When frog supplies ran short, local school children were encouraged to go on frog-catching expeditions, and could be paid as much as two shillings and six pence per frog.
Storing the frogs once they had been collected was an issue too. Unlike the mice and rabbits that came before them, frogs survived the testing process and could be reused. “Typically there was a fridge in a microbiology department to give the frogs exclusive residence as they would just go into hibernation until their services were required,” Legge explains. Tanks housing “fresh” or unused frogs had to be kept clean, which required frequent scrubbing and changes of water.
In one unnamed New Zealand laboratory, Legge recalls a staffer failing to shut the frog fridge door properly, and the lab workers being greeted by an army of wanderlusting frogs the next morning. “Needless to say, frogs were being discovered for quite a while.” Local frogs were reported to be fussy eaters too, with a penchant for live food. “Partial success was achieved with maggots on flyblown meat and by attracting nocturnal flying insects with a light source,” the medical journal reads. When flies failed, force-feeding was another solution: “Half a teaspoon of mince spooned in and the throat stroked until swallowed.”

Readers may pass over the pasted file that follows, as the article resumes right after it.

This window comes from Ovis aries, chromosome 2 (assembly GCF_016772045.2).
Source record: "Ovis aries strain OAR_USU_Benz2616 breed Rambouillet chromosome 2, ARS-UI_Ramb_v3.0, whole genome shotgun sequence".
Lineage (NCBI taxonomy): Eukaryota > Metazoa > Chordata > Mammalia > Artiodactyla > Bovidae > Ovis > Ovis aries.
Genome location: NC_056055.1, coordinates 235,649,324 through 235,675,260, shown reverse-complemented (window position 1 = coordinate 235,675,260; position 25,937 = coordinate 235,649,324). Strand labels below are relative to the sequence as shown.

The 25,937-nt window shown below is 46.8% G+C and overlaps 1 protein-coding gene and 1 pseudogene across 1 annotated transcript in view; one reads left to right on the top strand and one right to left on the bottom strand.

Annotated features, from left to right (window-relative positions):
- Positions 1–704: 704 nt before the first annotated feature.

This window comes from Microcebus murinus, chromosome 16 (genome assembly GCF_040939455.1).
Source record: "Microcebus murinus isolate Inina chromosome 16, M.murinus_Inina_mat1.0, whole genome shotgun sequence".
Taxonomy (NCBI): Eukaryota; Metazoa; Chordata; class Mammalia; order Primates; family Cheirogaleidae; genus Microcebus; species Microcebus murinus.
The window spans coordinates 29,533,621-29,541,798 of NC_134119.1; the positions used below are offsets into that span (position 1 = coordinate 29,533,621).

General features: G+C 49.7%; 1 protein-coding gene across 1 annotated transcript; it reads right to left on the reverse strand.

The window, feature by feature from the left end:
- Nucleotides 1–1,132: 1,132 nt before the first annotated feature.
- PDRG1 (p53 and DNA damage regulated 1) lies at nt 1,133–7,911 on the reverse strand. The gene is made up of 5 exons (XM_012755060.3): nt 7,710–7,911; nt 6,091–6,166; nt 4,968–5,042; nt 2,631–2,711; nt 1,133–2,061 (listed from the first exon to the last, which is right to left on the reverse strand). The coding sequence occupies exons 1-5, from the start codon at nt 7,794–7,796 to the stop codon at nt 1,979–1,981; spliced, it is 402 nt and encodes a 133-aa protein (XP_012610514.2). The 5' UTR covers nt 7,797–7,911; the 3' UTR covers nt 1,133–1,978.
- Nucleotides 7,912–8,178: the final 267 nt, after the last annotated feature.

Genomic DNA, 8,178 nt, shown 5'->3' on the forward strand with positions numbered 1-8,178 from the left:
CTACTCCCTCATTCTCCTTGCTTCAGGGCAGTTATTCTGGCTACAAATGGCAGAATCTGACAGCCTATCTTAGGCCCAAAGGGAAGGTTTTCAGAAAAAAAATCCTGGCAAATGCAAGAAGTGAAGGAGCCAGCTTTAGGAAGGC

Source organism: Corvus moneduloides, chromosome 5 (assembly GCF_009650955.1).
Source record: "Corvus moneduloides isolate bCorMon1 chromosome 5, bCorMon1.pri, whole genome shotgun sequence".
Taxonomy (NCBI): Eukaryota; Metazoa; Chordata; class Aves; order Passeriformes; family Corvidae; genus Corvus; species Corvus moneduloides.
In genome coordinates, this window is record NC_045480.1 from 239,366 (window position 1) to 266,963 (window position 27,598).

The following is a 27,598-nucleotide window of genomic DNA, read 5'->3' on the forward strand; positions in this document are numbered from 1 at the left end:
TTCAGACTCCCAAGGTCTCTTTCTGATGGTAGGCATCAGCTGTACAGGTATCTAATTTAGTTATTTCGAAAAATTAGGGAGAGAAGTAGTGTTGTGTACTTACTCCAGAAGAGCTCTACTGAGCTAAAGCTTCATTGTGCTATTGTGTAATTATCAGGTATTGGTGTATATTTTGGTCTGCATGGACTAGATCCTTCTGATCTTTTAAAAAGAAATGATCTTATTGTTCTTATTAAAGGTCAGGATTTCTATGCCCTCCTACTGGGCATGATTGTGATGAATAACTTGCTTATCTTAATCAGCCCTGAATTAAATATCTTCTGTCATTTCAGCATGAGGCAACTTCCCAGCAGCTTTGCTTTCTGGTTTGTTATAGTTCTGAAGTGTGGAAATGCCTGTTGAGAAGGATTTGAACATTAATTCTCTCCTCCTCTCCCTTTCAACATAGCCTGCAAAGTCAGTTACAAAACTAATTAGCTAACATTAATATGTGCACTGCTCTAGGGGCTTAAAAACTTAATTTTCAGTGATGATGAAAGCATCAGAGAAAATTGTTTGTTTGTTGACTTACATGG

Dame Margaret Sparrow, lifelong advocate for women’s reproductive rights, was working at the other end of the process in student health and family planning in 1969 and 1970, and vividly recalls sending urine off to the lab for frog testing. She says patients would have had no idea their pee was going to be injected into a frog. “You just sent off your urine sample for a pregnancy test and didn’t really think about it,” she says. “The mice and rabbits were not really practical because of course you had to kill the animal to get the results. The frogs lived to do it all again.”
Although they were given two-week rest breaks between testing, it wasn’t smooth sailing for the frogs as the constant threat of infection loomed. “People were very worried because they thought ‘oh dear, what would happen if a pandemic went through all the frogs’, so they had to be carefully looked after,” Sparrow recalls. Those worries were founded – this RNZ article from 2019 suggests that Chytrid fungus, a disease that causes sporadic death in amphibians, “probably arrived in New Zealand on an introduced amphibian, possibly the clawed African frog that used to be used in pregnancy testing”.